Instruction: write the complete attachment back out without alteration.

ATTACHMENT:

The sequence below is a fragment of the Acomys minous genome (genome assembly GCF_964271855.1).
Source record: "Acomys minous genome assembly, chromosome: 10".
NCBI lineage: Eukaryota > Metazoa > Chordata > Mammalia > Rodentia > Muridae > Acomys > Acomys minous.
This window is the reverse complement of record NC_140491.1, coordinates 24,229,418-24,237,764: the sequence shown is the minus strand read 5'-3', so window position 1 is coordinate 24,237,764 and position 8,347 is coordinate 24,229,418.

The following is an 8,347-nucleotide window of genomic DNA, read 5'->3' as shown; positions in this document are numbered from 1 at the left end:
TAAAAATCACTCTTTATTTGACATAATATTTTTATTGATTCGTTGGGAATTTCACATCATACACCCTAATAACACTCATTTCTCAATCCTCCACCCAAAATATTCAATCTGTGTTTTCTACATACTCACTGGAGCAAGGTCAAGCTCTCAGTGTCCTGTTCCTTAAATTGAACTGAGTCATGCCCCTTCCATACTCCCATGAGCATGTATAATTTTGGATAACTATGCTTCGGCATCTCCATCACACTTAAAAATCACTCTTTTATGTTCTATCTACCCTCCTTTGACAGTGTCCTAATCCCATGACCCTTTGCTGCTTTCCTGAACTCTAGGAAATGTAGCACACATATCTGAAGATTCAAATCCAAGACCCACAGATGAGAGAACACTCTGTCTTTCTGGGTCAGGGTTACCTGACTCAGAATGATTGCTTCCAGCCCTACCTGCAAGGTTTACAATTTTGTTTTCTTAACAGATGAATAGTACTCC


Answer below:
The sequence below is a fragment of the Acomys minous genome (genome assembly GCF_964271855.1).
Source record: "Acomys minous genome assembly, chromosome: 10".
NCBI lineage: Eukaryota > Metazoa > Chordata > Mammalia > Rodentia > Muridae > Acomys > Acomys minous.
This window is the reverse complement of record NC_140491.1, coordinates 24,229,418-24,237,764: the sequence shown is the minus strand read 5'-3', so window position 1 is coordinate 24,237,764 and position 8,347 is coordinate 24,229,418.

The following is an 8,347-nucleotide window of genomic DNA, read 5'->3' as shown; positions in this document are numbered from 1 at the left end:
TAAAAATCACTCTTTATTTGACATAATATTTTTATTGATTCGTTGGGAATTTCACATCATACACCCTAATAACACTCATTTCTCAATCCTCCACCCAAAATATTCAATCTGTGTTTTCTACATACTCACTGGAGCAAGGTCAAGCTCTCAGTGTCCTGTTCCTTAAATTGAACTGAGTCATGCCCCTTCCATACTCCCATGAGCATGTATAATTTTGGATAACTATGCTTCGGCATCTCCATCACACTTAAAAATCACTCTTTTATGTTCTATCTACCCTCCTTTGACAGTGTCCTAATCCCATGACCCTTTGCTGCTTTCCTGAACTCTAGGAAATGTAGCACACATATCTGAAGATTCAAATCCAAGACCCACAGATGAGAGAACACTCTGTCTTTCTGGGTCAGGGTTACCTGACTCAGAATGATTGCTTCCAGCCCTACCTGCAAGGTTTACAATTTTGTTTTCTTAACAGATGAATAGTACTCC